During that time, China has practiced a form of economic warfare against the United States; it has used our free trade practices as a weapon against us. Thanks to these practices, America’s trade imbalance with China runs at around $347 billion. Although the U.S. economy remains the largest in the world (in GDP terms), China’s is now the second-largest and closing in fast. In terms of purchasing power parity, China became the largest economy in the world in 2014—the same year that America distracted itself with reigniting its age-old obsession with the Russian bear. We should be focusing on China’s rise, not Russia’s inexorable decline.
China’s economic growth has fueled an astonishing military modernization. The Chinese military is now a truly potent force that is rising to challenge the Western-led international order in Asia. While China’s technological capabilities remain subordinated to the West (theirs is a highly imitative rather than innovative technological capability), the Chinese are gaining on the West, thanks in large part to their cyber theft and industrial espionage capabilities directed against Western businesses, academic institutions, and governments.
It is only a matter of time, however, before China’s supreme economic prowess coalesces into dominant technological innovation. In fact, the accounting firm KPMG has long speculated that the next great innovation hub would be in China rather than the United States, given how far China has developed its technological capabilities.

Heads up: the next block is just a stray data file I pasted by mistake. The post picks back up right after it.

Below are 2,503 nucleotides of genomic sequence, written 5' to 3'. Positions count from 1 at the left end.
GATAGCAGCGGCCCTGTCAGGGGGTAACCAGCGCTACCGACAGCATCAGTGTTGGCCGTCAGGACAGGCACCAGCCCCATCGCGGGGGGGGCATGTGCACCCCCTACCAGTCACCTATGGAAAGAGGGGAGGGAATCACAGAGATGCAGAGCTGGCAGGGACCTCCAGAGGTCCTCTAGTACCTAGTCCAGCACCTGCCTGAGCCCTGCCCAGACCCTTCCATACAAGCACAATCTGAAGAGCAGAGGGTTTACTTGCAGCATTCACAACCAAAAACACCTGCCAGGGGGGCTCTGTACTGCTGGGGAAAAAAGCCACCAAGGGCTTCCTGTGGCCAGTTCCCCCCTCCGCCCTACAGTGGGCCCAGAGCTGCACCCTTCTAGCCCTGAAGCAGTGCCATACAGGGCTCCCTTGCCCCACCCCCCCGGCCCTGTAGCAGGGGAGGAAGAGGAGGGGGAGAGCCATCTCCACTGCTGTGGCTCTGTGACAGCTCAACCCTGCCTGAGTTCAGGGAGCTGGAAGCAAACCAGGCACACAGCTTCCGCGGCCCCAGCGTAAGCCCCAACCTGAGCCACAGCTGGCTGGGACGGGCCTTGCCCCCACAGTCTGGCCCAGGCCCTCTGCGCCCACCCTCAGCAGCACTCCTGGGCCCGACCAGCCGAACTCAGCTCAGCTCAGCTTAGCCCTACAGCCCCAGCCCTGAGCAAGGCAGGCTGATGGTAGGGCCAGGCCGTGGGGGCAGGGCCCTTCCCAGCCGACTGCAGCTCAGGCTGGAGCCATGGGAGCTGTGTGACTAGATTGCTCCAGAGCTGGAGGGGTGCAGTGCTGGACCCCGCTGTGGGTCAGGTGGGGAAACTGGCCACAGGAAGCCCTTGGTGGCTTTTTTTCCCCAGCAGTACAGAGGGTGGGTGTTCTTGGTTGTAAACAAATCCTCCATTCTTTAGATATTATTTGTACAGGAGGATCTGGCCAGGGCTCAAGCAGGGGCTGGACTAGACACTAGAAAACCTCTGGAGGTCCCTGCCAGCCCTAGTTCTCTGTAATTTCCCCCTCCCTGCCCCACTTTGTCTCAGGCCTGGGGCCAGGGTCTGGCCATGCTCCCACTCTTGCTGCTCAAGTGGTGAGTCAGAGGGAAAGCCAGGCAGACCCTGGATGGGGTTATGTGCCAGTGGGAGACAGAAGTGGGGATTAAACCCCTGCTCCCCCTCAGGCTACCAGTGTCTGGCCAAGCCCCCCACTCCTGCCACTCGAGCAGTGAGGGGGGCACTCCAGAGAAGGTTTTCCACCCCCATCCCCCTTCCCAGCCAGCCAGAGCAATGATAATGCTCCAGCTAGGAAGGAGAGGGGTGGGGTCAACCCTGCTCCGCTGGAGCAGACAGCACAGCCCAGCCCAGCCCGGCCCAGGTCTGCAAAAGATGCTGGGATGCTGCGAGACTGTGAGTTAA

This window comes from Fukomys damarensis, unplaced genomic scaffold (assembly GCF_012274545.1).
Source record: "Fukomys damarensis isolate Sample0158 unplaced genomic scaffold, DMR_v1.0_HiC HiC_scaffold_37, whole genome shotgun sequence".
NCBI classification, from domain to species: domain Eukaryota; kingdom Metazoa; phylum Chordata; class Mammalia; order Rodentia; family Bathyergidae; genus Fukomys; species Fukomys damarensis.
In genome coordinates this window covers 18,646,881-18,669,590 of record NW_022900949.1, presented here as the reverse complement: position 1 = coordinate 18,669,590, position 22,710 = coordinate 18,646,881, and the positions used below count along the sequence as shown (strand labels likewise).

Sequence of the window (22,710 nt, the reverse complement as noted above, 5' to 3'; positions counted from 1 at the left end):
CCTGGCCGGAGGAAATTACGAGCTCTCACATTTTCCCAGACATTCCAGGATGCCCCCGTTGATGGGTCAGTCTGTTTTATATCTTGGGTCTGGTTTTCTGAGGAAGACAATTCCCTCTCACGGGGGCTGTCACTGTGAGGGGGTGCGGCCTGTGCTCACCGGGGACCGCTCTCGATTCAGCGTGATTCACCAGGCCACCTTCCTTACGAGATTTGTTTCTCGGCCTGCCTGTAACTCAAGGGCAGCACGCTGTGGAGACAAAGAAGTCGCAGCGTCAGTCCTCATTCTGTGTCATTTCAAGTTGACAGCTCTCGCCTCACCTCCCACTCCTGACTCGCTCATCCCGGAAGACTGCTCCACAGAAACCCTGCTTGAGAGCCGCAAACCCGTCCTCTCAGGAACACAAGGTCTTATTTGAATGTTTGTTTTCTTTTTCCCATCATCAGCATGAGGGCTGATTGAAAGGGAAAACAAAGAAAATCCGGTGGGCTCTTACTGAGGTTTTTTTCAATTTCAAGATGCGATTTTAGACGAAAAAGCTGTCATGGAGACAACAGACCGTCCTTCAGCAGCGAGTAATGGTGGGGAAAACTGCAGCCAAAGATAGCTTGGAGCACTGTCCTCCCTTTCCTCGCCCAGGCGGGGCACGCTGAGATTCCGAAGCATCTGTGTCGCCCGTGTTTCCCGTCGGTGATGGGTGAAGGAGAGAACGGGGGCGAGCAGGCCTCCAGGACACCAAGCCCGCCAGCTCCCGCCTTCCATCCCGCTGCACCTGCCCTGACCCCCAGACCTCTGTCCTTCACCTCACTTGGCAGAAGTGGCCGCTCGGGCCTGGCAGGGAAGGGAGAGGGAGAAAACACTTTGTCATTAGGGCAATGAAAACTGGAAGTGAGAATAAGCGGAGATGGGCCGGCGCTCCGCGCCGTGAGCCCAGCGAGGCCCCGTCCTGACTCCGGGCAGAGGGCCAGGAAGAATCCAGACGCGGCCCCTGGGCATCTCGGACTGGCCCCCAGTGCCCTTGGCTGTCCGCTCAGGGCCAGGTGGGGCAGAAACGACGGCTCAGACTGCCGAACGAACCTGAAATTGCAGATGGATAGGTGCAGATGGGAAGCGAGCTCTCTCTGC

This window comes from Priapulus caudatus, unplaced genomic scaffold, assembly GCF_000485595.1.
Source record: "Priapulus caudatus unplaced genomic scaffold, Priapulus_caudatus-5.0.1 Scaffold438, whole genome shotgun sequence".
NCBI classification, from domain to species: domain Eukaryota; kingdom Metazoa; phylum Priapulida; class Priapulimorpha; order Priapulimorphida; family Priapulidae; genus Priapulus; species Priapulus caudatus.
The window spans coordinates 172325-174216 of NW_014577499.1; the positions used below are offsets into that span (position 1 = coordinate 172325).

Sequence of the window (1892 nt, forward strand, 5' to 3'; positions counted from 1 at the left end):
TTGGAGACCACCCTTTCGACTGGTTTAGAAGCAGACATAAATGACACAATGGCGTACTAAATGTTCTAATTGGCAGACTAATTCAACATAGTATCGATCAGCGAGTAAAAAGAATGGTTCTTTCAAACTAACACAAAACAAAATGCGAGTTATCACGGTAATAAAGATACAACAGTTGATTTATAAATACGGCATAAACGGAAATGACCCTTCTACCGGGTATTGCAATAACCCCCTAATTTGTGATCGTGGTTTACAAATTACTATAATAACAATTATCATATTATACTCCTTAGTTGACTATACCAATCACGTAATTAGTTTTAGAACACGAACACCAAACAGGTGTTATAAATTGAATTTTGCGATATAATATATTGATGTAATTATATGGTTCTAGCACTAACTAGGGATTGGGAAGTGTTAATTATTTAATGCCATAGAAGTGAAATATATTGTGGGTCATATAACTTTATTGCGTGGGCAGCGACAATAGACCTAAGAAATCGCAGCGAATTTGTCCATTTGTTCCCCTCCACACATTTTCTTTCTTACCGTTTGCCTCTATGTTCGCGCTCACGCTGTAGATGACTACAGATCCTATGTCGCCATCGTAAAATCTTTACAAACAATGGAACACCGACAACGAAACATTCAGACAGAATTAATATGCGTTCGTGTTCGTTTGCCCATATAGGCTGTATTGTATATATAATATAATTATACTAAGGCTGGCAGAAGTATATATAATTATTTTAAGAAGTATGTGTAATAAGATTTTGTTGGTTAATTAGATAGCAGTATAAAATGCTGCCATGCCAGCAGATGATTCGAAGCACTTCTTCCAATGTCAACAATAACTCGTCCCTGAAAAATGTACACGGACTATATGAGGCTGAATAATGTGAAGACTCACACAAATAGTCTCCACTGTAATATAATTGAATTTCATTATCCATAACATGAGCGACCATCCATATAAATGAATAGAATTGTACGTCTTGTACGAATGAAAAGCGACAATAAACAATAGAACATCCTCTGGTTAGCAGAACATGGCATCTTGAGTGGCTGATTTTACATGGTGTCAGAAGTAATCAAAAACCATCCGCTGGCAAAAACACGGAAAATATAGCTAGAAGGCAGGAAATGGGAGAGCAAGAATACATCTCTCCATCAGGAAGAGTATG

Who Lost (to) China?
You can thank the free traders for this. The one group of influential people who were totally opposed to the kind of free trade that has empowered China were led by Steve Bannon, the chief economic nationalist in the United States today. Unfortunately, the economic nationalists have mostly been removed from the Trump Administration. Meanwhile, the faction that benefits most from maintaining the status quo with China, the billionaires who comprise Trump’s economic policy team, now have the ear of the president. And, the military leadership in the Trump Administration is more concerned with the War in Afghanistan and Russian irredentism in Europe than with China’s economic warfare.
Bannon still maintains a firm grasp on the reality of the world we’re facing: unless drastic action is taken to reverse the trend of Easternization through trade protectionism and an increased military focus on Asia, the United States will become a middle-rate power in a Chinese-dominated world.
“The strength of regional support for a continued strong U.S. role makes America’s determination to push back against Chinese hegemony both morally defensible and strategically feasible,” Rachman writes.
Yet, the pull of Easternization is great. The inability to push back against unfair trading practices will only ensure that any American resistance to Chinese hegemony will miss the mark, as the four post-Cold War presidents all have. Although Rachman believes that continued trade with China will mitigate the potential for future war, it’s more likely that Bannon’s view of restricted trade with China will provide the means for the United States to slow China’s rise and deter a future war.
Each day that the United States fails to reform its trade policies is another day that Americans (other than the upper 20 percent of wage earners) are left in the lurch. And the stronger China becomes, the more interested it will be in toppling America’s position as the global hegemon. So barring a serious course correction, it really is only a matter of time before Easternization permanently diminishes America’s power and standing in the world. Once that happens, there will be no going back.